Killing Custer by Margaret Coel is a contemporary mystery that deals with historical re-enactment. I actually know a number of medieval re-enactors an...moreKilling Custer by Margaret Coel is a contemporary mystery that deals with historical re-enactment. I actually know a number of medieval re-enactors and a few Victorian re-enactors , but all these people are hobbyists. There isn't one of them who truly believes that he or she is a historical personage re-born. I will not say that such a thing is impossible. Reincarnation is a cherished belief of Hinduism, Buddhism and a number of other religions. Yet in the context of historical re-enactment, a belief that you really are the role you play can cause some serious difficulties in your relationships with the real people with whom you are currently interacting. This is seen in the lives of several characters in Killing Custer.
I received an advance copy of this novel from the publisher, Berkeley Prime Crime, through the good offices of the author's publicist, Julia Drake.
I've read other books in Margaret Coel's Wind River mystery series that takes place on the Wind River Arapaho reservation. My favorite is The Spirit Woman which deals with Sacajawea, the Shoshone woman who accompanied Lewis and Clark.
What I enjoy most about this series is the friendship between Vicky Holden and co-protagonist Father John O'Malley, who is a priest at the St. Francis Mission on the Wind River Reservation. There are some wonderful moments in this friendship during the events of Killing Custer that will gratify the fans of this series. So I will give my fellow Margaret Coel fans a heads up that this latest installment in the Wind River series will be available very soon. It is slated for release on September 3, 2013.
The Rinaldi Quartet by Paul Adam is a book that I suggested for the mystery F2F group that I attend, and they selected it. I was pleased because it so...moreThe Rinaldi Quartet by Paul Adam is a book that I suggested for the mystery F2F group that I attend, and they selected it. I was pleased because it sounded unusual. The central character who investigates the case is luthier Gianni Castiligione. Luthiers make stringed instruments.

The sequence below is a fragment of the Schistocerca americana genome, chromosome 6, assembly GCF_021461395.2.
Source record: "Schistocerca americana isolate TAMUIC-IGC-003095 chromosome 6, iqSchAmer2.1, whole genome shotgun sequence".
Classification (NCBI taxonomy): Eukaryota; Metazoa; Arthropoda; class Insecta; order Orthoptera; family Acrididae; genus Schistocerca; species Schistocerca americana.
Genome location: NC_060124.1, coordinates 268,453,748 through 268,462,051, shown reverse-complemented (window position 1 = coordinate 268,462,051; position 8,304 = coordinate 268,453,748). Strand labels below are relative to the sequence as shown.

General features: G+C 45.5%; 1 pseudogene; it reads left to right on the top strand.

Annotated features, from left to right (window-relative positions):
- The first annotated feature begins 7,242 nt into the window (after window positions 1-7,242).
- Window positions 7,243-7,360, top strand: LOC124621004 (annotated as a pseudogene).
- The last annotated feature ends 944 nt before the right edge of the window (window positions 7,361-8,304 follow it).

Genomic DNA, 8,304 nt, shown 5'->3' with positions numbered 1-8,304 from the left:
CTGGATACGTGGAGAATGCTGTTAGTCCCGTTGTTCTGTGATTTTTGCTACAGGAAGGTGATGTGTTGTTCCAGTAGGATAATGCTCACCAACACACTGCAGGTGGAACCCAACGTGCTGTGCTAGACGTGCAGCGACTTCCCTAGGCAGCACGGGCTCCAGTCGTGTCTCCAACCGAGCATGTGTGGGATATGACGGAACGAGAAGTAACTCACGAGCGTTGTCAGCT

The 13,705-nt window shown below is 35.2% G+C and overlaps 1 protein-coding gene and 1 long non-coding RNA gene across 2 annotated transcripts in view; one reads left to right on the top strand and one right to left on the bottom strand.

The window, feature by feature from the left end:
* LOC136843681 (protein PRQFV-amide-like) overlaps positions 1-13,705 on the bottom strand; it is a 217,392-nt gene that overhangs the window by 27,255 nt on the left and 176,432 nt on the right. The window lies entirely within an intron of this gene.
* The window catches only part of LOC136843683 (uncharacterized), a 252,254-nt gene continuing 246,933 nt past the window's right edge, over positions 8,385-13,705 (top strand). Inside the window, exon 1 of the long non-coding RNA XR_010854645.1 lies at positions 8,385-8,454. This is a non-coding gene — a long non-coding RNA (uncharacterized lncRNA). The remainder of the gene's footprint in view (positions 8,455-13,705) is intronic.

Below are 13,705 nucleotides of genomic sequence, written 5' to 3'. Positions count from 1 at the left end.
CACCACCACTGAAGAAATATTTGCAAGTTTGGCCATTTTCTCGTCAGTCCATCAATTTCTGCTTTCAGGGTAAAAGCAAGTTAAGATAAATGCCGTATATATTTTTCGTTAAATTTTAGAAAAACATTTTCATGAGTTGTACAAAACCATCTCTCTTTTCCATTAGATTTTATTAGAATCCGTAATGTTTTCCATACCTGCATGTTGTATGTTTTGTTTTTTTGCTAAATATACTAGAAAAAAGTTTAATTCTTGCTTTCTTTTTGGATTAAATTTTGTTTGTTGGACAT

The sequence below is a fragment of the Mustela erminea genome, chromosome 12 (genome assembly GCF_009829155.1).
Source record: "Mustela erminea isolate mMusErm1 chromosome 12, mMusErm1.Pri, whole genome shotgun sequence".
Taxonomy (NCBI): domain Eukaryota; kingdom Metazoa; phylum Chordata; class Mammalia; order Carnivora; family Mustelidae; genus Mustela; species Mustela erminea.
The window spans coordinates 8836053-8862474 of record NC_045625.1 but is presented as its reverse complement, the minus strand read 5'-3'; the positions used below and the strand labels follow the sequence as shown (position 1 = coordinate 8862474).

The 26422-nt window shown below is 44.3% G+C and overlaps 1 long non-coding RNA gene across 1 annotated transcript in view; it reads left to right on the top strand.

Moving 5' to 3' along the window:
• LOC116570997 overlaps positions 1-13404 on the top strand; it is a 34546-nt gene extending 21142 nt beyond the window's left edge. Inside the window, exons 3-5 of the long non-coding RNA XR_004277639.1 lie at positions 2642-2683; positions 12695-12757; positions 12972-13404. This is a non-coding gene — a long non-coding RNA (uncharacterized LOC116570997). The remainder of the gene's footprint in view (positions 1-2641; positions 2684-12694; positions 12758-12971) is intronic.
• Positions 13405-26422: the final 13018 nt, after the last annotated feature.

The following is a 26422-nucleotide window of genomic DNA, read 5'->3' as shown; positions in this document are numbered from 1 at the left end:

Although the mystery aspect is about the case of the murdered luthier, Tomasso Rinaldi, it also deals with a quest for a legendary violin.
I really liked the perspective. We get to see into Gianni Castilliogne's mind. We get insight into how he experiences music and his love for violins. I was impressed by what he had to say to Rinaldi's granddaughter, a budding violinist.
Other good points of The Rainaldi Quartet were the plotting, the background about luthiers, violin dealers and the history of violins.
I would have read Original Death by Eliot Pattison eventually because I am a fan of his Colonial American mystery series to which this book belongs. I...moreI would have read Original Death by Eliot Pattison eventually because I am a fan of his Colonial American mystery series to which this book belongs. I am glad to have had the opportunity to read it a good deal sooner since I was provided with an advance copy by publicist Julia Drake.
The best reason to like a mystery is a plot with unexpected twists. Original Death definitely delivers plot twists. When the revelation of whodunit finally came, I could honestly say that I didn't expect it.
The characterization was excellent. The anguish of Duncan's Native American companion Conawago over the village massacre that he and Duncan encounter was quite moving as was Duncan's inner conflict precipitated by this mystery. There were also some wonderful side characters such as Hetty the Irish seer, Kassawaya the Oneida warrior woman and the real historical personage, Colonel William Johnson.
I can recommend this novel to fans of historical mysteries and of the Sara Donati novels that take place in the same period and were also inspired by the Leatherstocking Tales.
I was impressed with the thoroughness of Johnstone's research and his ability to incorporate it into the plot without trying to overwhelm us with deta...moreI was impressed with the thoroughness of Johnstone's research and his ability to incorporate it into the plot without trying to overwhelm us with detail. For those who are interested in knowing more, there is a glossary which includes the sectors of the city of Alexandria.
I was surprised that the protagonist's wife, Titania had the right to take his son when she left him in the opening of the novel. According to Wikipedia on Women in Ancient Rome , in a marriage between two free citizens, a wife could take custody of the children if she could prove that her husband was "worthless". Titania probably could have done so because he had lost everything he owned.